Christian publishers are finding new routes to international readers via apps, as the Christian high street bookselling channel contracts in the UK.
Oxford-based The Bible Reading Fellowship has produced three subscription-based Bible reading apps, with the first, published 18 months ago, clocking up more than 50,000 downloads.
BRF's deputy c.e.o. Karen Laister said it was about reaching readers in the format in which they wanted to access the material. "Some people will probably buy both print and app, but I know some people won't look at the printed version. They like picking it up on an iPhone or iPad, and it's how they engage with the content." The subscription model enabled the publisher to take the "long-term" view, she added.
The BRF's latest app, Day by Day with God, has had particularly strong take-up in the US. It offers a one- month subscription for £1.49, three months for £3.99 and 12 months for £11.99. "It's opened it up for us," Laister said. "Some of our books would get to the US, but we don't actively market there because we don't have a US partner. In print, the pricing would be higher and we have lots of competition."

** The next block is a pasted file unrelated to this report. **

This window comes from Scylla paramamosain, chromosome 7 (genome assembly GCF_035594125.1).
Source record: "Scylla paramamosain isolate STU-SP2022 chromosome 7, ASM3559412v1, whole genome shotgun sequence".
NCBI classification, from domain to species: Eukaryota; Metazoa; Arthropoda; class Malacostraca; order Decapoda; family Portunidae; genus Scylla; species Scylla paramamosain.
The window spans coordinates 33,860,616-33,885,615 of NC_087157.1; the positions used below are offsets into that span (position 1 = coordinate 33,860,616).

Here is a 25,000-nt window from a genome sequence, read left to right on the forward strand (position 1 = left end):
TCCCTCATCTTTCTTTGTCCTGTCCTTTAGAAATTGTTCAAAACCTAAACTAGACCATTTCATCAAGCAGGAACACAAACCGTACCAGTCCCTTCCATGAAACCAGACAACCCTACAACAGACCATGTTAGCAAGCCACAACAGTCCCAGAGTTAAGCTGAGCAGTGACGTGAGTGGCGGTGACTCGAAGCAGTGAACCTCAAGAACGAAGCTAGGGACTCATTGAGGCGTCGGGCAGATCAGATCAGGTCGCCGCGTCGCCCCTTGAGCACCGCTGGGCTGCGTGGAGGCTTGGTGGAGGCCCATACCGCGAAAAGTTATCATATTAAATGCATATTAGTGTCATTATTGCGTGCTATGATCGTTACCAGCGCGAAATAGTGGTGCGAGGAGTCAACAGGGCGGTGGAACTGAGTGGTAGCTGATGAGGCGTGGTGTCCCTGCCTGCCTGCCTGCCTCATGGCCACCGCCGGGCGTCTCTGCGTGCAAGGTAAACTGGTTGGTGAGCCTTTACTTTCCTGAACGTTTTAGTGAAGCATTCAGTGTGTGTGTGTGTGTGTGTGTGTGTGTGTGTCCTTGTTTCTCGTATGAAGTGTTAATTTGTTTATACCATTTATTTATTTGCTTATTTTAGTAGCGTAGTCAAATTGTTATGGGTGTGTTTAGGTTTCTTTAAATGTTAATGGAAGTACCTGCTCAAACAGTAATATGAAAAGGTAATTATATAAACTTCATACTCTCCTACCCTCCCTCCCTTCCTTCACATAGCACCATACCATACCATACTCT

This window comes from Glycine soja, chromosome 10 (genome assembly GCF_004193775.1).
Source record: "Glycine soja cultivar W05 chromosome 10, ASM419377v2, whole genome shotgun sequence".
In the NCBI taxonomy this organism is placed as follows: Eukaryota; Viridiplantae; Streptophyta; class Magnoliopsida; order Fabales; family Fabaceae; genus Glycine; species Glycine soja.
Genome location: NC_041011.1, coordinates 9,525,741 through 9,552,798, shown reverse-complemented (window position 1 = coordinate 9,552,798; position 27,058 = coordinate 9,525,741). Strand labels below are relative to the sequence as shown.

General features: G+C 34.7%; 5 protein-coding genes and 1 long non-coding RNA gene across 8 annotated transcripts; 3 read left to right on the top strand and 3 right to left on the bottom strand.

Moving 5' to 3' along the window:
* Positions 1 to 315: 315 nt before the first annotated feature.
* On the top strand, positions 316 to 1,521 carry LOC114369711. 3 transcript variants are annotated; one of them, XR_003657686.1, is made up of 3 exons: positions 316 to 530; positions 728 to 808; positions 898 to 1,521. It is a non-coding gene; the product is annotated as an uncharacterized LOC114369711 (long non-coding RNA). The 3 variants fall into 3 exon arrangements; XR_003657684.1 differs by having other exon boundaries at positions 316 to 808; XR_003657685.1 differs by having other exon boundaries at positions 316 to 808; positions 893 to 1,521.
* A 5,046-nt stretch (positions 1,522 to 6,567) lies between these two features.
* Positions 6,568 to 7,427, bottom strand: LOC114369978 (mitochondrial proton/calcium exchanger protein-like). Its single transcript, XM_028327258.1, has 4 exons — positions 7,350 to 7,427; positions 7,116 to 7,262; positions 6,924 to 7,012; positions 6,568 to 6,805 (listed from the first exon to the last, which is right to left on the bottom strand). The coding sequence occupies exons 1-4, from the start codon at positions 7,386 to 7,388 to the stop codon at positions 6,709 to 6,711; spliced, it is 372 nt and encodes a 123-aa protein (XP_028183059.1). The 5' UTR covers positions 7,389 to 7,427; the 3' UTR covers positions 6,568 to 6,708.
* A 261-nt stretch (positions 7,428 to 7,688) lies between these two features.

The Church of England's publisher Church House recently launched its first app, Reflections from Daily Prayer—offering pithy meditations on the prayers prescribed for each church day—because of demand from readers to make the printed annual available digitally. "We're committed to print but the app complements what we do," said publisher Thomas Allain-Chapman. "Although we are the Church of England, we have contributors from countries like New Zealand who have their own followers, but actually getting the physical book out there is not ideal. But with the app anyone can access it."
Adrian Driscoll of Aimer Media, which produced the BRF and Church House apps, said: "Churches have always been at the forefront of digital activity, because there's an emphasis on getting the word out, and there's influence from the US where there is a lot of app activity."
However, Ian Metcalfe of Hodder Faith, which published a new edition of the New International Version of the Bible this year, said digitising the good book presented a challenge. "Few people read the Bible from page one to page 1,000, and while an app allows really intuitive navigation, people are not especially willing to pay for them," he said. "We realised that the app may be a better product but people are not looking for it, and at the moment we have decided we have to prioritise the e-book."